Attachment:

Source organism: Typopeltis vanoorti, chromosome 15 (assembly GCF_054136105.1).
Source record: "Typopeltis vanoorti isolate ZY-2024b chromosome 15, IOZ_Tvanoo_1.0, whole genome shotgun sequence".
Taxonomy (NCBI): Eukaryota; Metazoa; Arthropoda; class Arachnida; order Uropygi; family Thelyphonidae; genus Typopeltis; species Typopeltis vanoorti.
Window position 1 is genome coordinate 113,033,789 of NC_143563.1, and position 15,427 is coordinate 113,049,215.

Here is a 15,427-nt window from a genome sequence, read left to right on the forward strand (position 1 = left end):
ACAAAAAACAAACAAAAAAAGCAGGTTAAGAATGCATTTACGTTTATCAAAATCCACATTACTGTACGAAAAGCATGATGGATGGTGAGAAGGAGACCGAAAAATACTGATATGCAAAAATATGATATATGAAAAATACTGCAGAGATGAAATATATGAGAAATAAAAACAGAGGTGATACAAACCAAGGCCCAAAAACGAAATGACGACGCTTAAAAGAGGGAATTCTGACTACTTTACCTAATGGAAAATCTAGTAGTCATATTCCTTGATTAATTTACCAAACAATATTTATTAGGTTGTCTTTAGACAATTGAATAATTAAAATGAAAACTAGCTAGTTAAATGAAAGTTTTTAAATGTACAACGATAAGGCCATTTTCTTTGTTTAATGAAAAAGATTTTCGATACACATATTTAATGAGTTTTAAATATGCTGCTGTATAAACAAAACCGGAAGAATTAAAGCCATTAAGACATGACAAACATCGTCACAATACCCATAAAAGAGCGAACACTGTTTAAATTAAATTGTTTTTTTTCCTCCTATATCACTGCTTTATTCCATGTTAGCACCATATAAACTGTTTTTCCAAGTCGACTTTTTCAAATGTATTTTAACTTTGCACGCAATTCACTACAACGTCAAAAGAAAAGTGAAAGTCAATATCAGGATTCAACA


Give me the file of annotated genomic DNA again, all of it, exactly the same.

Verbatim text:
Source organism: Typopeltis vanoorti, chromosome 15 (assembly GCF_054136105.1).
Source record: "Typopeltis vanoorti isolate ZY-2024b chromosome 15, IOZ_Tvanoo_1.0, whole genome shotgun sequence".
Taxonomy (NCBI): Eukaryota; Metazoa; Arthropoda; class Arachnida; order Uropygi; family Thelyphonidae; genus Typopeltis; species Typopeltis vanoorti.
Window position 1 is genome coordinate 113,033,789 of NC_143563.1, and position 15,427 is coordinate 113,049,215.

Here is a 15,427-nt window from a genome sequence, read left to right on the forward strand (position 1 = left end):
ACAAAAAACAAACAAAAAAAGCAGGTTAAGAATGCATTTACGTTTATCAAAATCCACATTACTGTACGAAAAGCATGATGGATGGTGAGAAGGAGACCGAAAAATACTGATATGCAAAAATATGATATATGAAAAATACTGCAGAGATGAAATATATGAGAAATAAAAACAGAGGTGATACAAACCAAGGCCCAAAAACGAAATGACGACGCTTAAAAGAGGGAATTCTGACTACTTTACCTAATGGAAAATCTAGTAGTCATATTCCTTGATTAATTTACCAAACAATATTTATTAGGTTGTCTTTAGACAATTGAATAATTAAAATGAAAACTAGCTAGTTAAATGAAAGTTTTTAAATGTACAACGATAAGGCCATTTTCTTTGTTTAATGAAAAAGATTTTCGATACACATATTTAATGAGTTTTAAATATGCTGCTGTATAAACAAAACCGGAAGAATTAAAGCCATTAAGACATGACAAACATCGTCACAATACCCATAAAAGAGCGAACACTGTTTAAATTAAATTGTTTTTTTTCCTCCTATATCACTGCTTTATTCCATGTTAGCACCATATAAACTGTTTTTCCAAGTCGACTTTTTCAAATGTATTTTAACTTTGCACGCAATTCACTACAACGTCAAAAGAAAAGTGAAAGTCAATATCAGGATTCAACA